For Immediate Release: January 14, 2013
Contact: Lynne Richmond
(TRENTON) – New Jersey farmers have the opportunity to make a positive impact on their communities by taking part in the 2012 Census of Agriculture. Conducted every five years by the U.S. Department of Agriculture’s (USDA) National Agricultural Statistics Service (NASS), the Census is a complete count of all U.S. farms, ranches and those who operate them. Forms have been mailed out throughout the state with a submission deadline of February 4, 2013.
“We urge all farmers in New Jersey to respond promptly to ensure the most accurate reporting of the status of agriculture in the state,” said New Jersey Secretary of Agriculture Douglas H. Fisher. “The Census provides information that benefits producers and their communities, from guiding production strategies to helping policymakers develop strategies to strengthen and grow the industry.”
The Census looks at land use and ownership, operator characteristics, production practices, income and expenditures and other topics. This information is used by all those who serve farmers and rural communities from federal, state and local governments to agribusinesses and trade associations. For example, legislators use the data when shaping farm policy and agribusinesses factor it into their planning efforts.
“The Census remains the only source of uniform, comprehensive agricultural data for every county in the nation,” said Renee Picanso, director of NASS’s Census and Survey Division. “It’s a critical tool that gives farmers a voice to influence decisions that will shape the future of their community, industry and operation. Your answers to the Census impact farm programs and rural services that support your community, so do your part and be counted when you receive your form, because there’s strength in numbers that only the Census can reveal.”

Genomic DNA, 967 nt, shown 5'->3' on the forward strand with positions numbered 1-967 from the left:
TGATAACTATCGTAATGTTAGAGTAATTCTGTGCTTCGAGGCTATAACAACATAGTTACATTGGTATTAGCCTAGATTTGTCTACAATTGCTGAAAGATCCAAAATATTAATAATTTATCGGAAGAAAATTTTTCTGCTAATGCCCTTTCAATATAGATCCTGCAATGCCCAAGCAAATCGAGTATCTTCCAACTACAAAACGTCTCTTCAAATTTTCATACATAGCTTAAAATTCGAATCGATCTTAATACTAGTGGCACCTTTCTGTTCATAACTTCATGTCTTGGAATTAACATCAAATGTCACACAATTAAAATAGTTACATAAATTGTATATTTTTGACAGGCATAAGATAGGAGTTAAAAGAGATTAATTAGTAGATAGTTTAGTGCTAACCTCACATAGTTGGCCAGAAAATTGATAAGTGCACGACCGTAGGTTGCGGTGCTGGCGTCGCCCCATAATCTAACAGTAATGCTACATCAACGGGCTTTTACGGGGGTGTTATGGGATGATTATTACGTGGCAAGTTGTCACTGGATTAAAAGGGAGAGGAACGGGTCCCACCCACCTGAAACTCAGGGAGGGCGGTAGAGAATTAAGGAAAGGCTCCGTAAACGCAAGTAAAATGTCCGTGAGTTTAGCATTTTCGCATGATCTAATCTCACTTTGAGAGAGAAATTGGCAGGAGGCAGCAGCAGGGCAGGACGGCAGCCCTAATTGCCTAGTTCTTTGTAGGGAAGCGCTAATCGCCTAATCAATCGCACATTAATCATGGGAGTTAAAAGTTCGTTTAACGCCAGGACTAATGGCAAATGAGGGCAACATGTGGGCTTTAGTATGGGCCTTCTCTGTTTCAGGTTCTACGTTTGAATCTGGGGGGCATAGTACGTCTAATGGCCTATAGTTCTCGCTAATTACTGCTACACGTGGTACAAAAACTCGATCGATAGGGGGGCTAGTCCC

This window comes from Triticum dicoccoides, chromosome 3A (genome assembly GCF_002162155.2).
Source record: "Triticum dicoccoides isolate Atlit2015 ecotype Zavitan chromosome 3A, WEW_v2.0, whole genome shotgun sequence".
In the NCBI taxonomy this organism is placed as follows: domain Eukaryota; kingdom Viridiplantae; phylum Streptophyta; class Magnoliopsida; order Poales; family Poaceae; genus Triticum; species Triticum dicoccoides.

In 2007, U.S. farmers reported over two million farms, spanning across more than 922 million acres. This showed nearly a four percent increase in the number of U.S. farms from the previous Census in 2002. These new farms tended to have more diversified production, fewer acres, lower sales and younger operators who also worked off-farm. This telling information and thousands of statistics are only available every five years as a direct result of farmer responses to the Census.
The NASS New Jersey field office will collect the data for the 2012 calendar year and compile it, with a national release sometime in early 2014. In the 2007 Census, the number of farms in New Jersey had grown to more than 10,000 for the first time since the 1960’s, and the value of products sold reached near $1.0 billion. The results will identify trends and give a detailed picture of agriculture in the state.
"The results of the Census are used by companies, universities, cooperatives, planners and lawmakers who serve New Jersey farmers and communities - including federal, state and local governments, agribusinesses, trade associations and many others," said John Gibbons, Deputy Director, USDA-NASS-NJ. "Farmers and ranchers also use Census data to help make informed decisions about the future of their own operations."
Taking part in the Census is increasingly important to New Jersey producers and communities because it provides a snapshot of the agriculture industry in every county of the state. This local information can affect policy decisions as well as influence community growth and development.
"The Census provides producers an opportunity to help shape farm programs, boost rural services and grow your farm future," added Gibbons. "Many companies review Census data when determining where to establish or expand their businesses, and even when looking for where they can go for supplies of locally-produced food and agricultural products - all examples that emphasize the importance of responding and supplying accurate Census information."
Producers can fill out the form online via a secure website or return it by mail. Visit www.nj.gov/agriculture/news/hottopics/approved/topics071218.html for more information. Federal law requires all agricultural producers to participate in the Census and requires NASS to keep all individual information confidential.
For more information, visit www.agcensus.usda.gov. The Census of Agriculture is your voice, your future, your responsibility.